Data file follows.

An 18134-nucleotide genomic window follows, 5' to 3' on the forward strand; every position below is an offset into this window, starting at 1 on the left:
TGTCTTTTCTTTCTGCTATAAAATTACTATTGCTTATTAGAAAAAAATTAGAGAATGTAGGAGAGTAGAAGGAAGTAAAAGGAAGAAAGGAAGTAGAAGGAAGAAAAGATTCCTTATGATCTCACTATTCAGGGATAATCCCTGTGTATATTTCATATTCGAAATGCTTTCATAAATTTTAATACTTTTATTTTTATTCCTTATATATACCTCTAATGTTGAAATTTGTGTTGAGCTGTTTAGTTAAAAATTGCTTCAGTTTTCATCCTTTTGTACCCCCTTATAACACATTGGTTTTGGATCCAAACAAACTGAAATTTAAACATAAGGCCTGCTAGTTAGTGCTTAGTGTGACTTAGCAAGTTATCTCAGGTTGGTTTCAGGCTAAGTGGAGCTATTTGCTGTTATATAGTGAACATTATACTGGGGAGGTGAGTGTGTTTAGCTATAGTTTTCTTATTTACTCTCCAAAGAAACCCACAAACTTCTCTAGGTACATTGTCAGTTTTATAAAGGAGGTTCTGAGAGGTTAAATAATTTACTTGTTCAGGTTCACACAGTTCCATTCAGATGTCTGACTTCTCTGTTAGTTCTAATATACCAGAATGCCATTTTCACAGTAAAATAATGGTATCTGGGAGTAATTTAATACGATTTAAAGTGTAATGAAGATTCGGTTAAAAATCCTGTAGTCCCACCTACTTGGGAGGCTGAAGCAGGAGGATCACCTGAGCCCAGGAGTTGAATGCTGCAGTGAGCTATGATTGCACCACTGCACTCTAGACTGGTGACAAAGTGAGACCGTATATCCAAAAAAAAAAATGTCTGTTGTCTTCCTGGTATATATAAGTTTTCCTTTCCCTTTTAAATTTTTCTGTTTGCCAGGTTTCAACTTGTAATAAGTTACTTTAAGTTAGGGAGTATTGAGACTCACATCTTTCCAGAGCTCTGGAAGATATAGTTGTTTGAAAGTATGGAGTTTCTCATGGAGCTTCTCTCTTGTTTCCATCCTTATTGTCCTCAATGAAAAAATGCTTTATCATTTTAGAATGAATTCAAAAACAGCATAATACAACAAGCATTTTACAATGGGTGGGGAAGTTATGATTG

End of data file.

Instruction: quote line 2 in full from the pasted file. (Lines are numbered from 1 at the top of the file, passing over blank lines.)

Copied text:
TGTCTTTTCTTTCTGCTATAAAATTACTATTGCTTATTAGAAAAAAATTAGAGAATGTAGGAGAGTAGAAGGAAGTAAAAGGAAGAAAGGAAGTAGAAGGAAGAAAAGATTCCTTATGATCTCACTATTCAGGGATAATCCCTGTGTATATTTCATATTCGAAATGCTTTCATAAATTTTAATACTTTTATTTTTATTCCTTATATATACCTCTAATGTTGAAATTTGTGTTGAGCTGTTTAGTTAAAAATTGCTTCAGTTTTCATCCTTTTGTACCCCCTTATAACACATTGGTTTTGGATCCAAACAAACTGAAATTTAAACATAAGGCCTGCTAGTTAGTGCTTAGTGTGACTTAGCAAGTTATCTCAGGTTGGTTTCAGGCTAAGTGGAGCTATTTGCTGTTATATAGTGAACATTATACTGGGGAGGTGAGTGTGTTTAGCTATAGTTTTCTTATTTACTCTCCAAAGAAACCCACAAACTTCTCTAGGTACATTGTCAGTTTTATAAAGGAGGTTCTGAGAGGTTAAATAATTTACTTGTTCAGGTTCACACAGTTCCATTCAGATGTCTGACTTCTCTGTTAGTTCTAATATACCAGAATGCCATTTTCACAGTAAAATAATGGTATCTGGGAGTAATTTAATACGATTTAAAGTGTAATGAAGATTCGGTTAAAAATCCTGTAGTCCCACCTACTTGGGAGGCTGAAGCAGGAGGATCACCTGAGCCCAGGAGTTGAATGCTGCAGTGAGCTATGATTGCACCACTGCACTCTAGACTGGTGACAAAGTGAGACCGTATATCCAAAAAAAAAAATGTCTGTTGTCTTCCTGGTATATATAAGTTTTCCTTTCCCTTTTAAATTTTTCTGTTTGCCAGGTTTCAACTTGTAATAAGTTACTTTAAGTTAGGGAGTATTGAGACTCACATCTTTCCAGAGCTCTGGAAGATATAGTTGTTTGAAAGTATGGAGTTTCTCATGGAGCTTCTCTCTTGTTTCCATCCTTATTGTCCTCAATGAAAAAATGCTTTATCATTTTAGAATGAATTCAAAAACAGCATAATACAACAAGCATTTTACAATGGGTGGGGAAGTTATGATTG